Novels‎ > ‎Shot Down‎ > ‎

Chapter Two



The final hour of the day.  A Tuesday; the most banal day of the week.  A day when the weekend before could no longer be celebrated, and the weekend to come was too far away to anticipate.  You didn’t need to take a pill to have a moody Tuesday.  Tuesday itself was cause enough. 

            The early starters upped and left at four o’clock on the dot and the daily wind-down commenced.  People walking by, looking relieved that the hard part of the day was over.  That was something to envy when you still had one hour to endure before you could feel the same, yet really, it was only the beginning of the countdown to Wednesday, and that wouldn’t be much better when you thought about it.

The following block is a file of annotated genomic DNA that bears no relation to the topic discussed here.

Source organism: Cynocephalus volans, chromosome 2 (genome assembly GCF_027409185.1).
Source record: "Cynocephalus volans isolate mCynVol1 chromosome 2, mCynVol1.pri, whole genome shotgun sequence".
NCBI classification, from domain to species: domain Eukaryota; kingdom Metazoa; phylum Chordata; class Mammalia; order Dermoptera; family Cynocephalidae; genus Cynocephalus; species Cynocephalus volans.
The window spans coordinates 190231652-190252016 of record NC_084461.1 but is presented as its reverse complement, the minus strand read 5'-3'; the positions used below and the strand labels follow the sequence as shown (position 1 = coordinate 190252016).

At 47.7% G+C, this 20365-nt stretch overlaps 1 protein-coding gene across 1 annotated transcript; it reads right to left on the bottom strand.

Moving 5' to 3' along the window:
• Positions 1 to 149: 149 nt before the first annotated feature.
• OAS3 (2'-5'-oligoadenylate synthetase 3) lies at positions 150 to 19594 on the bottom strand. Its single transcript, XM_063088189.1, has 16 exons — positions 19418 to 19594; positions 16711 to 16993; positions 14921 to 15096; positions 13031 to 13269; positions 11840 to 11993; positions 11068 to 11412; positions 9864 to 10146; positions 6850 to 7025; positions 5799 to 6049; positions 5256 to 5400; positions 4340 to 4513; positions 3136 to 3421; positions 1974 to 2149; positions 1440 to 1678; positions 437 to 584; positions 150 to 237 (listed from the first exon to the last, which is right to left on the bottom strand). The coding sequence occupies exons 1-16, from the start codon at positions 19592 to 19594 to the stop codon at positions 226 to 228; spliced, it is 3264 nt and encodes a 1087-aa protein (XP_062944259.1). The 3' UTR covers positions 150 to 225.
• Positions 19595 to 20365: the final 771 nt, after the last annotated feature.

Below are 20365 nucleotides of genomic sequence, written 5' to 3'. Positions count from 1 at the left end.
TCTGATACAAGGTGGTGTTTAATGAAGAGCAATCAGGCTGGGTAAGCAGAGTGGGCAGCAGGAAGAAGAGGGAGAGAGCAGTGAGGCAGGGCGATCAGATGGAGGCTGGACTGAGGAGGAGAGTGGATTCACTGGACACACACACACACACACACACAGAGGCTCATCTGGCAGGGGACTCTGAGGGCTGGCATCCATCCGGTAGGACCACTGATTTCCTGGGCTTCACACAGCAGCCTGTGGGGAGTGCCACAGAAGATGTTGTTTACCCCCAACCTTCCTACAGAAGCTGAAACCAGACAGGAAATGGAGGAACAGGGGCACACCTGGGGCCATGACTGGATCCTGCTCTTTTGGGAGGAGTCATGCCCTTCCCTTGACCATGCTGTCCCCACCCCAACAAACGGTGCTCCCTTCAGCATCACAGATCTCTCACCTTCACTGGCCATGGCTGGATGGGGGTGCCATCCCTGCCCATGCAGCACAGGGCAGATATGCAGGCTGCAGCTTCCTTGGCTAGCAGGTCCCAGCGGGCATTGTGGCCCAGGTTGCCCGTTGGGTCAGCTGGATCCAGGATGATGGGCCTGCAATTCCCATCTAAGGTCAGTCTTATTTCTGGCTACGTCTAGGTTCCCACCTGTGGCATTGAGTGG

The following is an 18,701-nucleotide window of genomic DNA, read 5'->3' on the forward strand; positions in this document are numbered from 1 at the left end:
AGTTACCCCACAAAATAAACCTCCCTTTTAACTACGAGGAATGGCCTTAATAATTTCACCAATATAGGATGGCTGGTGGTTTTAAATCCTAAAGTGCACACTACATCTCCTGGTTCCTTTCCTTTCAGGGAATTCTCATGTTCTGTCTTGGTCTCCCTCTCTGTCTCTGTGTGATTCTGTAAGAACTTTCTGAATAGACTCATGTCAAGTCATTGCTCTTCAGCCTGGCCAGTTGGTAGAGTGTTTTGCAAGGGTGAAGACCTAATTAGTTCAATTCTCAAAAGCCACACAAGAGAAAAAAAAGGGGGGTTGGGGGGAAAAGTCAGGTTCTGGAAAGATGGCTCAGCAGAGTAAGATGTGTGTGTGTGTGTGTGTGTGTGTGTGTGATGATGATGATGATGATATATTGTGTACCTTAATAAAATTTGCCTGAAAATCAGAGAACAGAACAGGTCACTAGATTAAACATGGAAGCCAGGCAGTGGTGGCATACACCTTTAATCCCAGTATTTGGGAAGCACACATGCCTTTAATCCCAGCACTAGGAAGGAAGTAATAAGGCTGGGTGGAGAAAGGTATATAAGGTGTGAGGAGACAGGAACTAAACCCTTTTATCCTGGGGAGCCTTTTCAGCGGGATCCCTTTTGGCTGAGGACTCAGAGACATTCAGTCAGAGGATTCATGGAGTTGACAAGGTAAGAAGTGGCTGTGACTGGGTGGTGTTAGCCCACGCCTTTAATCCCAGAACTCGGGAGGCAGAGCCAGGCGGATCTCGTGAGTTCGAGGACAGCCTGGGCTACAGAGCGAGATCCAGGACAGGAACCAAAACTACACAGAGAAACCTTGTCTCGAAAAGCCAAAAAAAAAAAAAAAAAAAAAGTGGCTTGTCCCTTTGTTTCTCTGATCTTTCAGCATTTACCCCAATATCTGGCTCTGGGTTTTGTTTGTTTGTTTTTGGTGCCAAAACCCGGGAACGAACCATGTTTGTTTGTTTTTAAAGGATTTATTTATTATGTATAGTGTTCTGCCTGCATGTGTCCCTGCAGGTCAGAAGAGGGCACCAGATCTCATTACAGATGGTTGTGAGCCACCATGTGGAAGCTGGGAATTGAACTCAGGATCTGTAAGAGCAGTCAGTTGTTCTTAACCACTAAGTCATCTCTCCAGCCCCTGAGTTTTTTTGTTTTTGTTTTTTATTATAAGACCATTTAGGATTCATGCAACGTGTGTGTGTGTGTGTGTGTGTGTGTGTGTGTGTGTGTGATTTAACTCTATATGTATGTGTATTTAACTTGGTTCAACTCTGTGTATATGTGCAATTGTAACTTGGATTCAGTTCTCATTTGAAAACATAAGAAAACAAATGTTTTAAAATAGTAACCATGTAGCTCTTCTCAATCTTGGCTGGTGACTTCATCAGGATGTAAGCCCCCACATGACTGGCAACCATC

Ryan Pendlebury hated this last hour more than most; especially as he didn’t have the flexi-time to do anything about it.  Most of his work was complete for the day, and he didn’t have the heart to start something new.  He had made a fair amount of effort for the day considering how lousy he felt.  He had clocked in at three minutes past nine and time had switched onto long-play immediately.  He had stayed in the pub two pints too long the night before and woken with a familiar dull ache that would inevitably render his day difficult.  Ryan had gone out with the intention of having a couple of relaxing beers with his friends to ease himself into the week nicely.  Time had worn on, dinner had been missed and last orders soon arrived.  That was the way it was some times.  And the way it was today involved dry-retching and a general listlessness that prevented him from achieving very much.  Every glance at a clock betrayed how long the day had really been.  Despite his shower that morning, Ryan had retained an unclean feeling about him, the residue of the night before refusing to depart, regardless of a thorough scrubbing.  Fighting his tiredness with coffee had given him a bitter halitosis, and all Ryan wanted in the world was to lie on his couch.